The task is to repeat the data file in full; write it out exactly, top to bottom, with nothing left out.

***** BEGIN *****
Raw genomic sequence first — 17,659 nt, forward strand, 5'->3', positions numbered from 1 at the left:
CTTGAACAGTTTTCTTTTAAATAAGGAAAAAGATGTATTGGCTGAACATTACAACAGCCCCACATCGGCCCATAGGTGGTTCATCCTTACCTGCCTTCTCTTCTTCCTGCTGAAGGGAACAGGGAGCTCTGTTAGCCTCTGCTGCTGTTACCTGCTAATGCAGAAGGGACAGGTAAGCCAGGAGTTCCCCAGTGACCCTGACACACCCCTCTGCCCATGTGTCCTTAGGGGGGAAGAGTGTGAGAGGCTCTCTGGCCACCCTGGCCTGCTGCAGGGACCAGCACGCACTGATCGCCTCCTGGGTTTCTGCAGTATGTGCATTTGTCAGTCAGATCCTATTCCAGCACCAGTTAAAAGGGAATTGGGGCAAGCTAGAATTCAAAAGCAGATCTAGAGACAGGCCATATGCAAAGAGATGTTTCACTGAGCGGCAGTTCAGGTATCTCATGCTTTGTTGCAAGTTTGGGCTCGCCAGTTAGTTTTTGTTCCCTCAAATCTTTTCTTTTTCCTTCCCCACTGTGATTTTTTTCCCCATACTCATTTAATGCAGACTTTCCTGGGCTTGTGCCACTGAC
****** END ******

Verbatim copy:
Raw genomic sequence first — 17,659 nt, forward strand, 5'->3', positions numbered from 1 at the left:
CTTGAACAGTTTTCTTTTAAATAAGGAAAAAGATGTATTGGCTGAACATTACAACAGCCCCACATCGGCCCATAGGTGGTTCATCCTTACCTGCCTTCTCTTCTTCCTGCTGAAGGGAACAGGGAGCTCTGTTAGCCTCTGCTGCTGTTACCTGCTAATGCAGAAGGGACAGGTAAGCCAGGAGTTCCCCAGTGACCCTGACACACCCCTCTGCCCATGTGTCCTTAGGGGGGAAGAGTGTGAGAGGCTCTCTGGCCACCCTGGCCTGCTGCAGGGACCAGCACGCACTGATCGCCTCCTGGGTTTCTGCAGTATGTGCATTTGTCAGTCAGATCCTATTCCAGCACCAGTTAAAAGGGAATTGGGGCAAGCTAGAATTCAAAAGCAGATCTAGAGACAGGCCATATGCAAAGAGATGTTTCACTGAGCGGCAGTTCAGGTATCTCATGCTTTGTTGCAAGTTTGGGCTCGCCAGTTAGTTTTTGTTCCCTCAAATCTTTTCTTTTTCCTTCCCCACTGTGATTTTTTTCCCCATACTCATTTAATGCAGACTTTCCTGGGCTTGTGCCACTGAC